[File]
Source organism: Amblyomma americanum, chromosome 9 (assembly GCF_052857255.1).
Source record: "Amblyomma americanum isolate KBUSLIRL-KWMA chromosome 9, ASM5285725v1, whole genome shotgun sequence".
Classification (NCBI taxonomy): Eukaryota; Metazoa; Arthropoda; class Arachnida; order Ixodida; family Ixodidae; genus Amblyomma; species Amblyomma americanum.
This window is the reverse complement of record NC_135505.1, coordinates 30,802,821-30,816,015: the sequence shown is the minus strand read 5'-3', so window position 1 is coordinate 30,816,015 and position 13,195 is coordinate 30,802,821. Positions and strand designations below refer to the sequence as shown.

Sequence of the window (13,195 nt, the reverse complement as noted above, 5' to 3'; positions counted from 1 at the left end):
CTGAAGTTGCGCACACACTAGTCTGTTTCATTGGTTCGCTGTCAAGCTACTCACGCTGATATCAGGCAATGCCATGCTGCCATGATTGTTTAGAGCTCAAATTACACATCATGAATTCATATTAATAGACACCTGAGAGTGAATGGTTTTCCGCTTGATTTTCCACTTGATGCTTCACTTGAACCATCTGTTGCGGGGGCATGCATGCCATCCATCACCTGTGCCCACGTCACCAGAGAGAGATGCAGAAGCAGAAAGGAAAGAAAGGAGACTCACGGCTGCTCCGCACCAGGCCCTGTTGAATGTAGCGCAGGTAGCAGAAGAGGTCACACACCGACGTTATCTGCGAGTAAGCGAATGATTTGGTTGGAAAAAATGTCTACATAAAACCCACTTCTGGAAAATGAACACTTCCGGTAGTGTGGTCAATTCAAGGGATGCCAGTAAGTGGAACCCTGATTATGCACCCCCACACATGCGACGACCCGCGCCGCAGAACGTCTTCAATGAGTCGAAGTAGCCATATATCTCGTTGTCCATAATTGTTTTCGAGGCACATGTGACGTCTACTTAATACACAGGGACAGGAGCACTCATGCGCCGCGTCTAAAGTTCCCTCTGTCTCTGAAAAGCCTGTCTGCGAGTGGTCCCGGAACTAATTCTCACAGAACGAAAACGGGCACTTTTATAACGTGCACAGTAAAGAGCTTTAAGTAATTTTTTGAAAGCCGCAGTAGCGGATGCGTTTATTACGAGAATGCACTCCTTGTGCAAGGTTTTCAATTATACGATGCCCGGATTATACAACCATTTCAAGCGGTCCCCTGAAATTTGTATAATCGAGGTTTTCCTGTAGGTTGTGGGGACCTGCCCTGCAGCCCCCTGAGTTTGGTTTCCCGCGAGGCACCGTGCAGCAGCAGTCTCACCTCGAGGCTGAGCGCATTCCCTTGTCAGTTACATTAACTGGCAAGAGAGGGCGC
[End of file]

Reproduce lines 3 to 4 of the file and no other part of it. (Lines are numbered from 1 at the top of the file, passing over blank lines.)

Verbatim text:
Classification (NCBI taxonomy): Eukaryota; Metazoa; Arthropoda; class Arachnida; order Ixodida; family Ixodidae; genus Amblyomma; species Amblyomma americanum.
This window is the reverse complement of record NC_135505.1, coordinates 30,802,821-30,816,015: the sequence shown is the minus strand read 5'-3', so window position 1 is coordinate 30,816,015 and position 13,195 is coordinate 30,802,821. Positions and strand designations below refer to the sequence as shown.